The 2020 session officially began with a House floor session on Tuesday and it came with mixed emotions.
On one hand, there was celebrating as two new members performed the oath of office. There also was mourning for the three Minnesota National Guard members whose lives were tragically cut short in a helicopter crash near Kimball, and also for the passing of Rep. Diane Loeffler, DFL-Minneapolis.
The House tribute to the guardsmen honored Warrant Officer Candidate Kort M. Plantenberg, Chief Warrant Officer 2 James A. Rogers Jr., and Chief Warrant Officer 2 Charles P. Nord. House resolutions were read honoring the three heroes and House members from each guardsman’s respective district shared personal messages. Click here for a quick video of those heartfelt speeches recognizing these men who made the ultimate sacrifice serving us.
As for regular House business, much of the focus the first few days of the session has been on getting committees up to speed so we can start working on the issues at hand. That includes two committees I serve related to taxes and I continue to say my focus this session will be delivering tax relief.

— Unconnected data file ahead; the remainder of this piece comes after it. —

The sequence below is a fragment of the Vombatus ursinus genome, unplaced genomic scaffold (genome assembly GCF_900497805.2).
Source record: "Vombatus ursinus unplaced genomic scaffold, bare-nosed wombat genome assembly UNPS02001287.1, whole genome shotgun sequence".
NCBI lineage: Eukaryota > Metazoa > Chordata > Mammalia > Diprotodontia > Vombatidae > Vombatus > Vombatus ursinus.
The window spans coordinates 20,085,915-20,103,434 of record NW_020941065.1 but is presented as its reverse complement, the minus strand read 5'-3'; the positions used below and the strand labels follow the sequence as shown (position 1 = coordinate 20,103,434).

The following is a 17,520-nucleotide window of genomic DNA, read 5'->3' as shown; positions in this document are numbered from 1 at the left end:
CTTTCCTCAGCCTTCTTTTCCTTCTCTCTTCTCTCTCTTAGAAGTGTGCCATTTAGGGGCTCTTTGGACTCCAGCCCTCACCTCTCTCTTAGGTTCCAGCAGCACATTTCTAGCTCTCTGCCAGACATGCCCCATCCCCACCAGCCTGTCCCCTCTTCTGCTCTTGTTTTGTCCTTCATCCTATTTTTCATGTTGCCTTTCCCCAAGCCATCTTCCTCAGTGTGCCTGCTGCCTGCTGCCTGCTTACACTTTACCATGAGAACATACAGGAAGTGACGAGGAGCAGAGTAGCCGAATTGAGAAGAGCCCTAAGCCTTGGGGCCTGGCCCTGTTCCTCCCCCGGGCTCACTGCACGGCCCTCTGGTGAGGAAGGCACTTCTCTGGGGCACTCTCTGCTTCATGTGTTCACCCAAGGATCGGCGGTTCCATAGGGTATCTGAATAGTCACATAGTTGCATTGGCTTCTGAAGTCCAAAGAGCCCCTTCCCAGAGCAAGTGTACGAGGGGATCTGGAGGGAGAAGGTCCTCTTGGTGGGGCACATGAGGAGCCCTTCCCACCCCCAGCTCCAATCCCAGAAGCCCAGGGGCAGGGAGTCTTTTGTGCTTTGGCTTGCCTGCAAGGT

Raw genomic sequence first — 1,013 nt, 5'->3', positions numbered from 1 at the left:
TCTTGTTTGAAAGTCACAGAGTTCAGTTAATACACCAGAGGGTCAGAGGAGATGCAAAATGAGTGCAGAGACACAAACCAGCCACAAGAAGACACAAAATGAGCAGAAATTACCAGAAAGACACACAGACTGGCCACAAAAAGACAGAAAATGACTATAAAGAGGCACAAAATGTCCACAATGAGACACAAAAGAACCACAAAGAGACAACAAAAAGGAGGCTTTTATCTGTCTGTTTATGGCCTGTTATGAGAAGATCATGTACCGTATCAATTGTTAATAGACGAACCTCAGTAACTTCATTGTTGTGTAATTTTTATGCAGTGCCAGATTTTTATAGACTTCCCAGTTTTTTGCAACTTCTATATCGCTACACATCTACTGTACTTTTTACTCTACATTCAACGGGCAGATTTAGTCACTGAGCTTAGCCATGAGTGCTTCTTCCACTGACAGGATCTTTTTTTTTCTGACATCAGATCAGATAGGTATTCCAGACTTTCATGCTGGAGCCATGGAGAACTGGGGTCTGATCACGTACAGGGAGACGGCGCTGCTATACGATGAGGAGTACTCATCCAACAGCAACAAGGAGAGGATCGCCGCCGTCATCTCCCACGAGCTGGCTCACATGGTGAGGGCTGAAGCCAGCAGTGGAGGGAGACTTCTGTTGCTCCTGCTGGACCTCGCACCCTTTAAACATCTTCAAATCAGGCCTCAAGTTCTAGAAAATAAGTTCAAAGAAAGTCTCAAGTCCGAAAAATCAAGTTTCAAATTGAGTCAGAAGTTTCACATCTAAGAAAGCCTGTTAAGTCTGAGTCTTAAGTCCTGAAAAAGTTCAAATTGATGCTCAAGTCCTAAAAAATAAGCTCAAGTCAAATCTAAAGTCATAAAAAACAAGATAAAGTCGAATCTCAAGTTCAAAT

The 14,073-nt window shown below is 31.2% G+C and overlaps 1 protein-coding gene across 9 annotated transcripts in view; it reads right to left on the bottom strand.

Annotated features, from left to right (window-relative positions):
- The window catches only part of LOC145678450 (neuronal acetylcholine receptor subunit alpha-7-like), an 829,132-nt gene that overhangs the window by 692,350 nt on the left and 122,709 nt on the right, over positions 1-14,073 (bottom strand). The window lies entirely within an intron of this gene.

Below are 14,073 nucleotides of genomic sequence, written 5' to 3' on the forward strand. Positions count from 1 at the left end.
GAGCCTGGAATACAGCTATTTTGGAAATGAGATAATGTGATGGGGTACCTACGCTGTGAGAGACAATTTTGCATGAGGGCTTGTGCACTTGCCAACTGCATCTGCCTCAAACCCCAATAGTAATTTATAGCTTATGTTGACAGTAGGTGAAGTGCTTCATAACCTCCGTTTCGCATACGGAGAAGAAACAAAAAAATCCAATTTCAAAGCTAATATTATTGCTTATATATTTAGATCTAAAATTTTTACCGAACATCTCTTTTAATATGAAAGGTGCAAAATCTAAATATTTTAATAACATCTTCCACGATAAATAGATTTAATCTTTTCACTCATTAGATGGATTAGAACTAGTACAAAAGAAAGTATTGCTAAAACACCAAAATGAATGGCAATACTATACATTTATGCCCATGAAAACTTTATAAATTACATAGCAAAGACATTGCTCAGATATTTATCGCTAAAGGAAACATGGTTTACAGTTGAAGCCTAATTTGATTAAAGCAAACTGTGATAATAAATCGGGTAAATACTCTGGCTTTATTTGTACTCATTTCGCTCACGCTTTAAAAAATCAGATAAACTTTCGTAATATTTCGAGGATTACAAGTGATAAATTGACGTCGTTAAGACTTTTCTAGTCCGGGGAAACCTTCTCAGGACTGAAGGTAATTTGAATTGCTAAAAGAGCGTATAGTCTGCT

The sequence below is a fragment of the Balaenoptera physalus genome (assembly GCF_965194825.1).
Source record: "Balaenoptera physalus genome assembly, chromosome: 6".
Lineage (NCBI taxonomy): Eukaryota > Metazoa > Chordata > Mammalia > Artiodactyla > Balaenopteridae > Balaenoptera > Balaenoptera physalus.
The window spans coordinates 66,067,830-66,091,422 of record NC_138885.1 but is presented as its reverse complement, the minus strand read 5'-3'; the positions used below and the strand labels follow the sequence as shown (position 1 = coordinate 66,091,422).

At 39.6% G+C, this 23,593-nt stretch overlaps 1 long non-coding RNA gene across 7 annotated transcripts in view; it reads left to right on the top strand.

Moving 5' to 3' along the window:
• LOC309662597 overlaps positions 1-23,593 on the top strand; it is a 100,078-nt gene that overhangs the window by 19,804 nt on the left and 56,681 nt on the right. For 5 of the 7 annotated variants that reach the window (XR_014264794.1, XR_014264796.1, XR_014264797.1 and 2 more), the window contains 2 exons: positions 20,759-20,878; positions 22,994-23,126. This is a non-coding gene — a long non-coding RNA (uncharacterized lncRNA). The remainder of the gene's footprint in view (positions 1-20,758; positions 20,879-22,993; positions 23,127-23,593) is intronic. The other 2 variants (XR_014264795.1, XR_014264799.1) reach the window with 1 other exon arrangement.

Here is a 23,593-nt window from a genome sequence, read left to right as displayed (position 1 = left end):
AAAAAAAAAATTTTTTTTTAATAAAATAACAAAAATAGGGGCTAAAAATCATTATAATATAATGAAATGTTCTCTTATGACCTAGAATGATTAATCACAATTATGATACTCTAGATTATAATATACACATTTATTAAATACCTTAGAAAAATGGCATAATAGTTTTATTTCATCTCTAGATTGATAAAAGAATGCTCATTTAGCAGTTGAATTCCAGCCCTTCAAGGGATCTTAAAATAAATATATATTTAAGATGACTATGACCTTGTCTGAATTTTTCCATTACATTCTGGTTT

The state’s rainy day account is full, our state government is funded through June of 2021 and we have a surplus of $1.3 billion. Tax dollars are precious and, as we consider how to handle the surplus, it is crucial that we make prudent decisions. We have a golden opportunity to provide meaningful tax relief this session and, as I continue to say, this surplus exists because the state over-collected from taxpayers.
Let’s do the right thing and provide relief to the everyday citizens and businesses whose money has created the surplus instead of using the excess tax collections to fund the expansion of government programs. For instance, our state’s lack of conformity with federal Section 179 tax code has been damaging to Minnesotans, family farmers and small businesses in particular. The state is now treating their like-kind exchanges as income, resulting in people being walloped by surprise tax bills for thousands of dollars from the Dept. of Revenue.
Talk of a bonding bill to fund construction projects throughout the state also will come up this session. We will take a closer look at this subject as things develop, but any bill will have to focus on crucial infrastructure – especially roads and bridges – and be mindful of taxpayers in order to receive the requisite 60-percent support to pass the House.
Stay tuned and, as always, your input is welcomed as we make our way through the session.